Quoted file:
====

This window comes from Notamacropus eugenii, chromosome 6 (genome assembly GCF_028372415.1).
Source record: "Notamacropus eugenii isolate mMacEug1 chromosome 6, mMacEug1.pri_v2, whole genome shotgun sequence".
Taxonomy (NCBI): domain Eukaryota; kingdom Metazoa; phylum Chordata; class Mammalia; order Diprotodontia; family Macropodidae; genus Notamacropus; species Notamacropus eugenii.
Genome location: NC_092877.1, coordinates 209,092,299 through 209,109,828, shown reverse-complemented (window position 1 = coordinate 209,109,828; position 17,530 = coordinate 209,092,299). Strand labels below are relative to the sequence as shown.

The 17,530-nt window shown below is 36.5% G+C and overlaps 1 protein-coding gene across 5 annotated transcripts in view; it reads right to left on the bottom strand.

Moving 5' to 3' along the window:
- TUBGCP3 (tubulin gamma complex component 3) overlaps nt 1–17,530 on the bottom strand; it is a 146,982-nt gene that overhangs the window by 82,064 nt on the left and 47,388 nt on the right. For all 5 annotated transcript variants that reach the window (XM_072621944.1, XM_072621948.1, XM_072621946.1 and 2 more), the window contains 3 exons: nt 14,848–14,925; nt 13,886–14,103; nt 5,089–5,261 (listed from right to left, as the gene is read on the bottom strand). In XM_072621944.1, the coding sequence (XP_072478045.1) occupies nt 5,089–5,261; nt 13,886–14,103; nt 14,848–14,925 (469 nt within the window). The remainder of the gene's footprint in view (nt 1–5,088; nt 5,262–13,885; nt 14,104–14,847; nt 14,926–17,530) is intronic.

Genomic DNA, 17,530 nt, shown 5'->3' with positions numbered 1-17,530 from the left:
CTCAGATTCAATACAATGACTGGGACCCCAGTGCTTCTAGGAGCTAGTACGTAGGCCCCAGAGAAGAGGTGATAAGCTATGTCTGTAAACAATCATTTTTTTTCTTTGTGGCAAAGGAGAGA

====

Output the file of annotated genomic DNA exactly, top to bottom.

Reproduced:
This window comes from Notamacropus eugenii, chromosome 6 (genome assembly GCF_028372415.1).
Source record: "Notamacropus eugenii isolate mMacEug1 chromosome 6, mMacEug1.pri_v2, whole genome shotgun sequence".
Taxonomy (NCBI): domain Eukaryota; kingdom Metazoa; phylum Chordata; class Mammalia; order Diprotodontia; family Macropodidae; genus Notamacropus; species Notamacropus eugenii.
Genome location: NC_092877.1, coordinates 209,092,299 through 209,109,828, shown reverse-complemented (window position 1 = coordinate 209,109,828; position 17,530 = coordinate 209,092,299). Strand labels below are relative to the sequence as shown.

The 17,530-nt window shown below is 36.5% G+C and overlaps 1 protein-coding gene across 5 annotated transcripts in view; it reads right to left on the bottom strand.

Moving 5' to 3' along the window:
- TUBGCP3 (tubulin gamma complex component 3) overlaps nt 1–17,530 on the bottom strand; it is a 146,982-nt gene that overhangs the window by 82,064 nt on the left and 47,388 nt on the right. For all 5 annotated transcript variants that reach the window (XM_072621944.1, XM_072621948.1, XM_072621946.1 and 2 more), the window contains 3 exons: nt 14,848–14,925; nt 13,886–14,103; nt 5,089–5,261 (listed from right to left, as the gene is read on the bottom strand). In XM_072621944.1, the coding sequence (XP_072478045.1) occupies nt 5,089–5,261; nt 13,886–14,103; nt 14,848–14,925 (469 nt within the window). The remainder of the gene's footprint in view (nt 1–5,088; nt 5,262–13,885; nt 14,104–14,847; nt 14,926–17,530) is intronic.

Genomic DNA, 17,530 nt, shown 5'->3' with positions numbered 1-17,530 from the left:
CTCAGATTCAATACAATGACTGGGACCCCAGTGCTTCTAGGAGCTAGTACGTAGGCCCCAGAGAAGAGGTGATAAGCTATGTCTGTAAACAATCATTTTTTTTCTTTGTGGCAAAGGAGAGA